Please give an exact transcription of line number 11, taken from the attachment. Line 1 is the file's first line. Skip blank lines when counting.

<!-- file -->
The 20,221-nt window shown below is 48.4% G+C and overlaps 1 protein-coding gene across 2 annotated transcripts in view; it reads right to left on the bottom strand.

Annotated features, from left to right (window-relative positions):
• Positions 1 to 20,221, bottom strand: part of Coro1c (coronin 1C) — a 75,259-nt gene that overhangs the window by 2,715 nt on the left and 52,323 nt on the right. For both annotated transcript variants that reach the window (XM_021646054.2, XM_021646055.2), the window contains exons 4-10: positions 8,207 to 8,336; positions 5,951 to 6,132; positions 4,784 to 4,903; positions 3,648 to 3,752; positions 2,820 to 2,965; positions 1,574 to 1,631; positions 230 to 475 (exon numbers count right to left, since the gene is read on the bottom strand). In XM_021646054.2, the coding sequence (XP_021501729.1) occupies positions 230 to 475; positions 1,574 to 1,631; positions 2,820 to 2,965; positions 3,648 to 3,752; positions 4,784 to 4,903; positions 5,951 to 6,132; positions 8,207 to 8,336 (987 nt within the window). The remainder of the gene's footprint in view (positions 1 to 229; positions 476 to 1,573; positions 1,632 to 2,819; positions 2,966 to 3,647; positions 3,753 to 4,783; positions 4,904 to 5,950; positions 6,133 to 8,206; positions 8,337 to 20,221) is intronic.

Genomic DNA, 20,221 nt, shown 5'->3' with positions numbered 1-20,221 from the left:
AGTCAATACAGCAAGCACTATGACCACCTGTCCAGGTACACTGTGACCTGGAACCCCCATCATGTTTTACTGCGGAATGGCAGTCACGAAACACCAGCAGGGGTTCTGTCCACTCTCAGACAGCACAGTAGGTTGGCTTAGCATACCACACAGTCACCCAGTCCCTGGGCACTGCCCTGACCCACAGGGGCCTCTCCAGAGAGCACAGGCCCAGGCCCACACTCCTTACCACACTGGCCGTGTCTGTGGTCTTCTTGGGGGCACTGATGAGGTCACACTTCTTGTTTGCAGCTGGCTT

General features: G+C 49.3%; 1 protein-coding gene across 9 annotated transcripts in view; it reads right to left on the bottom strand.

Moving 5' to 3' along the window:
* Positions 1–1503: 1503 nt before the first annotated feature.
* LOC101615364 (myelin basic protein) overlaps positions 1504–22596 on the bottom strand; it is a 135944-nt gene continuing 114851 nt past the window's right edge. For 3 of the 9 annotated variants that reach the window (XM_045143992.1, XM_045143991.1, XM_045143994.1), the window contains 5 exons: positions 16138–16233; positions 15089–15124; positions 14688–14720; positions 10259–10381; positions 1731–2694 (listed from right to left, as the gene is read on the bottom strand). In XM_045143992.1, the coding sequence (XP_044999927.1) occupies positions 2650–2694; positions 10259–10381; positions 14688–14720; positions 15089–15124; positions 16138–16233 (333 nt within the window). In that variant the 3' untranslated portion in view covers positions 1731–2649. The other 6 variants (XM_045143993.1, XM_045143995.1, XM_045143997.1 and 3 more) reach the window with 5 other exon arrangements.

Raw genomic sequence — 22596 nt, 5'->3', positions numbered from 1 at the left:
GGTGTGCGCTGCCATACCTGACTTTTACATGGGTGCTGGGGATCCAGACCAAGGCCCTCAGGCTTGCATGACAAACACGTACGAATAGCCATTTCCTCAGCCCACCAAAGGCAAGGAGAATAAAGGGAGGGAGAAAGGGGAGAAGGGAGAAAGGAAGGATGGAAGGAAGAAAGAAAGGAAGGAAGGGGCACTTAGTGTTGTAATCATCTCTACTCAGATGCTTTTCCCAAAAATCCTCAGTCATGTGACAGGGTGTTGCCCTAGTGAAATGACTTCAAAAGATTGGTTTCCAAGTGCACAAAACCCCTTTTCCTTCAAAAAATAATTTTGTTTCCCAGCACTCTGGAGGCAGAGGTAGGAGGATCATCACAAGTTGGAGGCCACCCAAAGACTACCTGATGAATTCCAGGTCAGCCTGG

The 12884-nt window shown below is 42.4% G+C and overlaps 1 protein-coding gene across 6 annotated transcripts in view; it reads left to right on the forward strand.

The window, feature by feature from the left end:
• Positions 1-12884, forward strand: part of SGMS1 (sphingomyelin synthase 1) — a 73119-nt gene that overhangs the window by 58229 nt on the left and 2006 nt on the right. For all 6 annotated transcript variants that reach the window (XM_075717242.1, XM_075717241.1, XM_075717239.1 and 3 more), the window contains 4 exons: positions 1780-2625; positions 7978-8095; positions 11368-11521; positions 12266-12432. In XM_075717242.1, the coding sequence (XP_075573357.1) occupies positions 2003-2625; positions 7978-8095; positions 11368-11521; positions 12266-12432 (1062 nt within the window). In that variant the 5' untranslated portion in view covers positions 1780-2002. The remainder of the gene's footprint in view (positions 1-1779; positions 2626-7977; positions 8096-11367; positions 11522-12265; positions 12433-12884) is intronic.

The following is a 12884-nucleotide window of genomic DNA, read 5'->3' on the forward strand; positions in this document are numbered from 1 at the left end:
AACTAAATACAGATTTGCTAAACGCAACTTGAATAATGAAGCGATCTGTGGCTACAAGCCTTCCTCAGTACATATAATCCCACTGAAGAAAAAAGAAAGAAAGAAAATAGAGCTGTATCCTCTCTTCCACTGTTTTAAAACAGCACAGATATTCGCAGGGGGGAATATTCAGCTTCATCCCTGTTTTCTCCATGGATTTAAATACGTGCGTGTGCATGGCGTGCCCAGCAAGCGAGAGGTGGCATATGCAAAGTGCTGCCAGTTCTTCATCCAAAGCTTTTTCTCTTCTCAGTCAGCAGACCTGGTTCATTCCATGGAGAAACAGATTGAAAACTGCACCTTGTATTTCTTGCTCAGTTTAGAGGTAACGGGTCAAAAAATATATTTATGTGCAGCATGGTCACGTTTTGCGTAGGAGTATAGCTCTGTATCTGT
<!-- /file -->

GGTGTGCGCTGCCATACCTGACTTTTACATGGGTGCTGGGGATCCAGACCAAGGCCCTCAGGCTTGCATGACAAACACGTACGAATAGCCATTTCCTCAGCCCACCAAAGGCAAGGAGAATAAAGGGAGGGAGAAAGGGGAGAAGGGAGAAAGGAAGGATGGAAGGAAGAAAGAAAGGAAGGAAGGGGCACTTAGTGTTGTAATCATCTCTACTCAGATGCTTTTCCCAAAAATCCTCAGTCATGTGACAGGGTGTTGCCCTAGTGAAATGACTTCAAAAGATTGGTTTCCAAGTGCACAAAACCCCTTTTCCTTCAAAAAATAATTTTGTTTCCCAGCACTCTGGAGGCAGAGGTAGGAGGATCATCACAAGTTGGAGGCCACCCAAAGACTACCTGATGAATTCCAGGTCAGCCTGG